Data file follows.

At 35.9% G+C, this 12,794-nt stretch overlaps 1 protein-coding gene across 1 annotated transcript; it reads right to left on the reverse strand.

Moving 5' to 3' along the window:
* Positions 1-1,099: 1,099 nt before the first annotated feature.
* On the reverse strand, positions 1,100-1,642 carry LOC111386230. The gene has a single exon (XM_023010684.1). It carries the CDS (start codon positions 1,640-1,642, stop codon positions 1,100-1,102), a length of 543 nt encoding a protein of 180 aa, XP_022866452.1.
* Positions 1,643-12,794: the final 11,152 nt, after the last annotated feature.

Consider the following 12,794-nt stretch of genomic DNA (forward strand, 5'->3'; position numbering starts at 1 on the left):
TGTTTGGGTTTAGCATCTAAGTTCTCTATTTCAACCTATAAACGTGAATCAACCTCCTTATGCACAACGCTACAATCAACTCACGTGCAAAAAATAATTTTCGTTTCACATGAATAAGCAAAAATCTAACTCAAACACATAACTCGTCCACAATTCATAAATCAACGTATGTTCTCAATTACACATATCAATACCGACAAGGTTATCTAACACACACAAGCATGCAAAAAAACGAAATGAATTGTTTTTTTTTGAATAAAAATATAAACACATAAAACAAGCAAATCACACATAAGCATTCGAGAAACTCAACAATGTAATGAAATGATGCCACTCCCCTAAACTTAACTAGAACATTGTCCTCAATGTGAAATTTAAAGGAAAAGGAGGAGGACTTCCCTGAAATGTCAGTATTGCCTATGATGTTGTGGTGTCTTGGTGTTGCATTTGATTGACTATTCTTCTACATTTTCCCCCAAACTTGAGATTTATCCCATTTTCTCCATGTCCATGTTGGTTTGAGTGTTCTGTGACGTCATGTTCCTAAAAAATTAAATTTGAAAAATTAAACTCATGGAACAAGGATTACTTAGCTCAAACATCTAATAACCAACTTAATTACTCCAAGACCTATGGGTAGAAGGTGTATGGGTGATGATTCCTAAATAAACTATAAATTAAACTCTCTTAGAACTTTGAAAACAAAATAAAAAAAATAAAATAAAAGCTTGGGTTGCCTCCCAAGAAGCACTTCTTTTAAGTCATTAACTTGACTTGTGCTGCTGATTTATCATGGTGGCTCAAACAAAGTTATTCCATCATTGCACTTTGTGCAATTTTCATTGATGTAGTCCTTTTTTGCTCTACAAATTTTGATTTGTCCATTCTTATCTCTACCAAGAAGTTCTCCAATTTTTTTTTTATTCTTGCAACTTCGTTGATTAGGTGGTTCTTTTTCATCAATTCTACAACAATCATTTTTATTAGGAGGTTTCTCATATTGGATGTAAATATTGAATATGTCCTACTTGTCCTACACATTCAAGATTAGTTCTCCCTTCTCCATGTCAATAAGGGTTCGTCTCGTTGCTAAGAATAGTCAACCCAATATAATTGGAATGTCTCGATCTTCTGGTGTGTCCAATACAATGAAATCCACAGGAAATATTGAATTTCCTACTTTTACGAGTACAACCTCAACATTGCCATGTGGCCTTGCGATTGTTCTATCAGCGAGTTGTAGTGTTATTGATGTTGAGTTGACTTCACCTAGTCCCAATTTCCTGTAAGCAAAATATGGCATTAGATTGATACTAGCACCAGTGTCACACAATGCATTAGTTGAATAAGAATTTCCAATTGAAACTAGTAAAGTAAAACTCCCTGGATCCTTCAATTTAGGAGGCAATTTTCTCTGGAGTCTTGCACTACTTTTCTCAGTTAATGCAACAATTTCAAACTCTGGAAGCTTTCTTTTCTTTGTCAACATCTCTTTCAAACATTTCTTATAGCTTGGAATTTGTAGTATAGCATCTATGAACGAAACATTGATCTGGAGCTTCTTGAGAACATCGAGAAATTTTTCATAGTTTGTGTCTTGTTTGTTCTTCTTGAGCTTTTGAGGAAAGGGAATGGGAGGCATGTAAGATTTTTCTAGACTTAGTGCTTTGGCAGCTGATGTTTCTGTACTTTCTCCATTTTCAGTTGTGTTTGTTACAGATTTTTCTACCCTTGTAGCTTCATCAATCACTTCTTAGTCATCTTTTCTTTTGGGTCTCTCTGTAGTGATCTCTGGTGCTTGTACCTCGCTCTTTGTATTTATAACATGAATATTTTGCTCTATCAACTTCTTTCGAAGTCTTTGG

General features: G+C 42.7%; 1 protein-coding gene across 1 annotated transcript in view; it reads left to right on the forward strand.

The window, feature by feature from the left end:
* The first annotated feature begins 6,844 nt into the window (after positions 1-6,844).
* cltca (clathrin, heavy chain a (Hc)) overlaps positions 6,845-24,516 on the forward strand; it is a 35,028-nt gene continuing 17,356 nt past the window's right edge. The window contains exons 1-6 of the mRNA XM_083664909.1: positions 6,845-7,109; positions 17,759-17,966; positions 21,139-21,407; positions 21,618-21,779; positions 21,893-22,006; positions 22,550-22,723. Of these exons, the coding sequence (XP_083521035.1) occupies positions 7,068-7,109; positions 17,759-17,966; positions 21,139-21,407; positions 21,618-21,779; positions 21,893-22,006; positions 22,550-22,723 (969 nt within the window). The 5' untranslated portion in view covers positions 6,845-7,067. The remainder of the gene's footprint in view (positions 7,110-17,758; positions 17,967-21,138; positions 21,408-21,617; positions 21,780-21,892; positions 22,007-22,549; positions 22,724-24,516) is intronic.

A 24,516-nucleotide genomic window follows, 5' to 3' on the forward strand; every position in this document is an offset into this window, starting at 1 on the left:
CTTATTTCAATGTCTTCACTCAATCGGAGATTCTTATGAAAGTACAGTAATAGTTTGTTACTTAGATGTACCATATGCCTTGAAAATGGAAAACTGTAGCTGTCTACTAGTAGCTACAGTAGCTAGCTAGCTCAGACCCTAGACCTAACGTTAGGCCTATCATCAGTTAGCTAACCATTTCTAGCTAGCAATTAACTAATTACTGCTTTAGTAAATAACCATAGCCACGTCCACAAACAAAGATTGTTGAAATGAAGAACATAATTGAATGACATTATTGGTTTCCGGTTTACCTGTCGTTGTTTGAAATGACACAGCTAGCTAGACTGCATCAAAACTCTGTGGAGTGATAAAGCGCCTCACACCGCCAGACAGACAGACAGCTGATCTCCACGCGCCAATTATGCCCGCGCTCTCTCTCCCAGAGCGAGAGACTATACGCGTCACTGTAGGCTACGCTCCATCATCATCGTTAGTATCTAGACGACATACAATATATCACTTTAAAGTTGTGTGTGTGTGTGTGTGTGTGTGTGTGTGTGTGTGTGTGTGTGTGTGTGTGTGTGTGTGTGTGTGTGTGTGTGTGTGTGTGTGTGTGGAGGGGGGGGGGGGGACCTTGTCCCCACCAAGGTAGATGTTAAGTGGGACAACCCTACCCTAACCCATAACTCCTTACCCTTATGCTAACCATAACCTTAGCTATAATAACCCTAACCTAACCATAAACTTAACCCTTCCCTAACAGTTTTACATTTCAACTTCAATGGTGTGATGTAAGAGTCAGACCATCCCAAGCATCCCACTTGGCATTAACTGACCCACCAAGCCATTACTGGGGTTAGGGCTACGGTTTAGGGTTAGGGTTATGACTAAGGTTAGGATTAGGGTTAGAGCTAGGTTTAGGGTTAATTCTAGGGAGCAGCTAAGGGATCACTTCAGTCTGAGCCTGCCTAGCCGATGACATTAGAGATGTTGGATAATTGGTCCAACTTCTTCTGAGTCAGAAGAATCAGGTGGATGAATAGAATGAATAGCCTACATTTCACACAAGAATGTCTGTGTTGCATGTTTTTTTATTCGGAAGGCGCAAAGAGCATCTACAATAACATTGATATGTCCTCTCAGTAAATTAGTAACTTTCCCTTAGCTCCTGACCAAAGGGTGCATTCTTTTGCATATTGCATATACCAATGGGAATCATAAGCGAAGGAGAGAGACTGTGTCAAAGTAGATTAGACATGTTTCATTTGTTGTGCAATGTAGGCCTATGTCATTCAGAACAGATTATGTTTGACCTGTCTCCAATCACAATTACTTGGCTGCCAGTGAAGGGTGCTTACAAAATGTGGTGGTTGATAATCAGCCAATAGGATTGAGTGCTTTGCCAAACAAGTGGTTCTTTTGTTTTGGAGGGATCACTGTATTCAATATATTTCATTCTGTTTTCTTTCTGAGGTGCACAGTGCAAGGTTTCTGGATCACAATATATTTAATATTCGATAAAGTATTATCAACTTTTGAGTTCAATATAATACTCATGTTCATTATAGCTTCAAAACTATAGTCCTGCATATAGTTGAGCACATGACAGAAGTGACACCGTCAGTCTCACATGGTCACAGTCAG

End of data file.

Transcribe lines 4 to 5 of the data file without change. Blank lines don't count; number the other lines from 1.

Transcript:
* On the reverse strand, positions 1,100-1,642 carry LOC111386230. The gene has a single exon (XM_023010684.1). It carries the CDS (start codon positions 1,640-1,642, stop codon positions 1,100-1,102), a length of 543 nt encoding a protein of 180 aa, XP_022866452.1.
* Positions 1,643-12,794: the final 11,152 nt, after the last annotated feature.